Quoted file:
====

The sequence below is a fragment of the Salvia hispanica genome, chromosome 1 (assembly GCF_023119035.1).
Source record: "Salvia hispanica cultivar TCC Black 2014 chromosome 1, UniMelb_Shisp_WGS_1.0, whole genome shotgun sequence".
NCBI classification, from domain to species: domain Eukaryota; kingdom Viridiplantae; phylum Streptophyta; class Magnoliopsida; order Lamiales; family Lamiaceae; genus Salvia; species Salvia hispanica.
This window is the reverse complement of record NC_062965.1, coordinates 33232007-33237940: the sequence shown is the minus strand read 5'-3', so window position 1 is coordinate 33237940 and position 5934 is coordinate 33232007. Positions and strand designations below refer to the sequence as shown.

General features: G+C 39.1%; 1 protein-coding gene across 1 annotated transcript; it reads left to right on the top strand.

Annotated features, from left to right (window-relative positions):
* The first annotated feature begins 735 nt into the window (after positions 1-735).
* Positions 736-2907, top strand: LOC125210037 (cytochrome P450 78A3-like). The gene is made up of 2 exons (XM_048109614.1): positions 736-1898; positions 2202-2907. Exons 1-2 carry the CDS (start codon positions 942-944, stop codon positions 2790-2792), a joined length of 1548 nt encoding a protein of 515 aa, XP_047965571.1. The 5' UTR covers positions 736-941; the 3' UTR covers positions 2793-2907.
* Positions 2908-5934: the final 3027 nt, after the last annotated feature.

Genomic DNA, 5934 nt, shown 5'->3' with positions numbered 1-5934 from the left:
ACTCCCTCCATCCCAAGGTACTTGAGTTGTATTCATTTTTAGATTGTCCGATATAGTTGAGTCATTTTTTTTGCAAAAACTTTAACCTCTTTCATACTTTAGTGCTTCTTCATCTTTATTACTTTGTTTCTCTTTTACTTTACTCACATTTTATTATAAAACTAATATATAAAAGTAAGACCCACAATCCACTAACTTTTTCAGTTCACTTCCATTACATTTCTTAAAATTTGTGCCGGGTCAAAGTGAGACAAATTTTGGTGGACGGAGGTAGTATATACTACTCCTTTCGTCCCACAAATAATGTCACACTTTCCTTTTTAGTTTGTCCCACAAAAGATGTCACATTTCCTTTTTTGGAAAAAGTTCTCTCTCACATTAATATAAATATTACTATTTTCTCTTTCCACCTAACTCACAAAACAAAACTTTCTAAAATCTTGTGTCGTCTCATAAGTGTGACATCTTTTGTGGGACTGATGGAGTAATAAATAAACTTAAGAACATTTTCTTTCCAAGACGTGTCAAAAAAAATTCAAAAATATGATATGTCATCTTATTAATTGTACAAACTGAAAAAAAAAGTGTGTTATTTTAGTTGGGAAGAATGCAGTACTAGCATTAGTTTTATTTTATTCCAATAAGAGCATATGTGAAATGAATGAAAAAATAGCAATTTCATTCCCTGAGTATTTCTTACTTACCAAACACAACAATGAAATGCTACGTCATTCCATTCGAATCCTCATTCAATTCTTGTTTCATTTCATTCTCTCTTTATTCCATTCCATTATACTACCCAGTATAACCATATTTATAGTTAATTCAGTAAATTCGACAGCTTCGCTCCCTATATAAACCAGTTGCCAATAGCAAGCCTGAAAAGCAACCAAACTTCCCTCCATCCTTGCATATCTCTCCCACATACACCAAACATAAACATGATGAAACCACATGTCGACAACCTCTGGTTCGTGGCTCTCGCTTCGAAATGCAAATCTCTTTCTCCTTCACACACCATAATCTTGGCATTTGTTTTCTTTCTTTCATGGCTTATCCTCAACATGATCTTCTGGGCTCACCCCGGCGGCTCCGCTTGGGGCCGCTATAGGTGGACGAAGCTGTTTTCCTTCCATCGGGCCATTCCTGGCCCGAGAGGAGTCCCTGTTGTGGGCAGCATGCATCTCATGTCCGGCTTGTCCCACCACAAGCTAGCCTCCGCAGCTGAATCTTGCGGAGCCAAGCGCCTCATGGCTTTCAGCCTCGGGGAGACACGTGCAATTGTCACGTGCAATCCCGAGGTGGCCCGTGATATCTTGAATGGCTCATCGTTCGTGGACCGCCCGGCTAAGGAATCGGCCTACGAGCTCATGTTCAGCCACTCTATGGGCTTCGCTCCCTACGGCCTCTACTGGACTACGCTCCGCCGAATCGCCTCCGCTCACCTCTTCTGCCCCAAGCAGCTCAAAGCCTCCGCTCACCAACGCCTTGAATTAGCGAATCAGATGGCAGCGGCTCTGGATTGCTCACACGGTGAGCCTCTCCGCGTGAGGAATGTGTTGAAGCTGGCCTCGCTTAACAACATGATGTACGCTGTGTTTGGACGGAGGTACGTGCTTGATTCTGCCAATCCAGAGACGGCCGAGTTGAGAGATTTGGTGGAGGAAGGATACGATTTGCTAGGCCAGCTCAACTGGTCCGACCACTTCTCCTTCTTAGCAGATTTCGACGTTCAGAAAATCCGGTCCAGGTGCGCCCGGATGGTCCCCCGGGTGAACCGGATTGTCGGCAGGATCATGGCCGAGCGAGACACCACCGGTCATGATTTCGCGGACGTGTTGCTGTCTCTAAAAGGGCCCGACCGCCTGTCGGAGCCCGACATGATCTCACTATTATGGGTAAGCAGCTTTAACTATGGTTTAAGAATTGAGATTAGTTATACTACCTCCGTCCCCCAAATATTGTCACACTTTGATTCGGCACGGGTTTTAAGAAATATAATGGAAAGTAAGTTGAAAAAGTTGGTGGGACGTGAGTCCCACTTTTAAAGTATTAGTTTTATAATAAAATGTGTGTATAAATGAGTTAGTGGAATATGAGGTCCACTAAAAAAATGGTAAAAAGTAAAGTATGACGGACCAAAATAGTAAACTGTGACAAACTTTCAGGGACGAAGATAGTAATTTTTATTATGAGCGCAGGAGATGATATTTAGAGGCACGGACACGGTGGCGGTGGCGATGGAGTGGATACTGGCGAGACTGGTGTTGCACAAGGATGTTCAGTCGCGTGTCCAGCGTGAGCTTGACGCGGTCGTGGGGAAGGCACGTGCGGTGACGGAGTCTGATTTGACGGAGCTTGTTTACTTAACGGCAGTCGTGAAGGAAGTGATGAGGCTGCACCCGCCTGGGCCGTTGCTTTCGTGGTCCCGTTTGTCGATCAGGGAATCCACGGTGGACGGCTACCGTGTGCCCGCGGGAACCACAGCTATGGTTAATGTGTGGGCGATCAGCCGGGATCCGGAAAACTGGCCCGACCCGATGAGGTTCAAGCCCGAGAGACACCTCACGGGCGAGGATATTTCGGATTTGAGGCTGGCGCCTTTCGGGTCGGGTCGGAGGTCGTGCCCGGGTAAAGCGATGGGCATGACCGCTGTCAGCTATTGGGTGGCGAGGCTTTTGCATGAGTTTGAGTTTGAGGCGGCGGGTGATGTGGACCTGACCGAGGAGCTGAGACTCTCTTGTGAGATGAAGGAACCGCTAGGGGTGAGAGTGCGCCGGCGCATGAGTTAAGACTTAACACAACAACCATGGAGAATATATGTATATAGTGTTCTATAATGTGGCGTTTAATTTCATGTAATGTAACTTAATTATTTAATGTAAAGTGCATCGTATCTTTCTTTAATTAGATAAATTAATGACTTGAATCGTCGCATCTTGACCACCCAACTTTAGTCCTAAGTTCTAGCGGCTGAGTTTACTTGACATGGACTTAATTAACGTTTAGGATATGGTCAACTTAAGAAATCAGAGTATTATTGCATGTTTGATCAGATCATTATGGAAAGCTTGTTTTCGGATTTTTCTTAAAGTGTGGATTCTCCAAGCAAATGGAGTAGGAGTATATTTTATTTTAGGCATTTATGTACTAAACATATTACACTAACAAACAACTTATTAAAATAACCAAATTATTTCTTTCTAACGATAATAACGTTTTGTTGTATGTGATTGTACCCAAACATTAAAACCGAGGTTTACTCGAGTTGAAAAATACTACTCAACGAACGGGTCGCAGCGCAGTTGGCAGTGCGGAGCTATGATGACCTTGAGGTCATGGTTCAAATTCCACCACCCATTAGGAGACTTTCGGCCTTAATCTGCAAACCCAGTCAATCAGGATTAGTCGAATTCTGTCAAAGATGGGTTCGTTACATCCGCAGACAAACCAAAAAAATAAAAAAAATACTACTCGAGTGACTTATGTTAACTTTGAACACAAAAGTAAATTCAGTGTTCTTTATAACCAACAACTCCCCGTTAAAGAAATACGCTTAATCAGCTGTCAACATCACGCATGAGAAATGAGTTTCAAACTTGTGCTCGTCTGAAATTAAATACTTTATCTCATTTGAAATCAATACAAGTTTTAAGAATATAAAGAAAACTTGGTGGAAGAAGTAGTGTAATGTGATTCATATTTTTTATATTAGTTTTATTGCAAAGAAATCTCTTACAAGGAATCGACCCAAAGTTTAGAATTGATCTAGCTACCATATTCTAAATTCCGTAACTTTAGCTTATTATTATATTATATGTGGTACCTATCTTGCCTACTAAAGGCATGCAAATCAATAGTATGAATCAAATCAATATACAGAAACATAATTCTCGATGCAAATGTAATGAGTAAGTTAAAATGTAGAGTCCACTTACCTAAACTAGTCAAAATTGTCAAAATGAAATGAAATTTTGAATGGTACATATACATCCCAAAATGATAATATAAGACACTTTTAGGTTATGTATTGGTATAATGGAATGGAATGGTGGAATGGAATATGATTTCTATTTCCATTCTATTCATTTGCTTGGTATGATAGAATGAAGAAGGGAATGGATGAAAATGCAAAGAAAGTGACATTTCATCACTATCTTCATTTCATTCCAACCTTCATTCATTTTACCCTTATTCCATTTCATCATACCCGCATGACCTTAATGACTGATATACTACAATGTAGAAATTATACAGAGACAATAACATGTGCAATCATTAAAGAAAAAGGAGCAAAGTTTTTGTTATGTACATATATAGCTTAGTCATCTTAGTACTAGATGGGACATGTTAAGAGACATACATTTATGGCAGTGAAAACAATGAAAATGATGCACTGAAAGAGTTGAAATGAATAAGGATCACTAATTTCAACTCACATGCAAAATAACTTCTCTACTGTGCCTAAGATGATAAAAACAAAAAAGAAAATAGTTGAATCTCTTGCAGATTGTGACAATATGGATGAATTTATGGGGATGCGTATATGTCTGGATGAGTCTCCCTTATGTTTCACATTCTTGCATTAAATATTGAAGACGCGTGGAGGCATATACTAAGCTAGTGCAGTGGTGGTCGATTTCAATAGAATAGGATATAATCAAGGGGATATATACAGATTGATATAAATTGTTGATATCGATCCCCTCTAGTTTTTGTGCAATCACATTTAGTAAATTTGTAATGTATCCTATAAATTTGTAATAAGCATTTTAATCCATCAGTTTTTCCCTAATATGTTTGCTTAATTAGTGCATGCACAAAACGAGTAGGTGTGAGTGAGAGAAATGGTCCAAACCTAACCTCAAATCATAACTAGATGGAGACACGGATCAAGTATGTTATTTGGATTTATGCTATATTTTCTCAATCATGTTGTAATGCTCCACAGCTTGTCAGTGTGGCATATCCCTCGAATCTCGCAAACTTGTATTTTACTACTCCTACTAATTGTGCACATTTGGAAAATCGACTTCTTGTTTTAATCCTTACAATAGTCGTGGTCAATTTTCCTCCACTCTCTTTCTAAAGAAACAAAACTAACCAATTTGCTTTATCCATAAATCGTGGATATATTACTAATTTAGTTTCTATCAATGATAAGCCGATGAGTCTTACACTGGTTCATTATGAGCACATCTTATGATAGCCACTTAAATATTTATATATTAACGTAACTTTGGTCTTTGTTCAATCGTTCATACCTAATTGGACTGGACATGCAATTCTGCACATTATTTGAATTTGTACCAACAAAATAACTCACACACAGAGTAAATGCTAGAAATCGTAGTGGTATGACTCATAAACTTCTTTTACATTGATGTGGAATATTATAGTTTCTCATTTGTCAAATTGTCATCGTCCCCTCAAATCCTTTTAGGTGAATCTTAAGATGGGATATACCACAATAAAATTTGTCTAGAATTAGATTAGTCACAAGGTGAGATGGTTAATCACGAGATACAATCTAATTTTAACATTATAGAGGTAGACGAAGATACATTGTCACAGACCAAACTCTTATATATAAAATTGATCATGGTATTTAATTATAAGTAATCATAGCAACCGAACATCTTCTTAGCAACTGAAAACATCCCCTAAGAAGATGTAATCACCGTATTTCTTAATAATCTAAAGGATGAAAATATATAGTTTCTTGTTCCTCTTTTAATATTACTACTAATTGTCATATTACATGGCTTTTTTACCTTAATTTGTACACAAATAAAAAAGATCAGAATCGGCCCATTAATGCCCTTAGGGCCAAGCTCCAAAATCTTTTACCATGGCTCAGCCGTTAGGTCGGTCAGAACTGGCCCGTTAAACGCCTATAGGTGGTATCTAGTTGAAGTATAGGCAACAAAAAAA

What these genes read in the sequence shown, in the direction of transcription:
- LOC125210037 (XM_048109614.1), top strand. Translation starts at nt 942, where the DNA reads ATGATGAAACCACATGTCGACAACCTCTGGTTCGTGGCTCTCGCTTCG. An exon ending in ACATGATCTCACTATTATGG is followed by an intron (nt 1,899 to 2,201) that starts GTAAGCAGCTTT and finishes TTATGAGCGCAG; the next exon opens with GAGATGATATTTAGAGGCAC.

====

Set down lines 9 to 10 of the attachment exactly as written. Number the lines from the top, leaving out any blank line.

* Positions 2908-5934: the final 3027 nt, after the last annotated feature.

Genomic DNA, 5934 nt, shown 5'->3' with positions numbered 1-5934 from the left: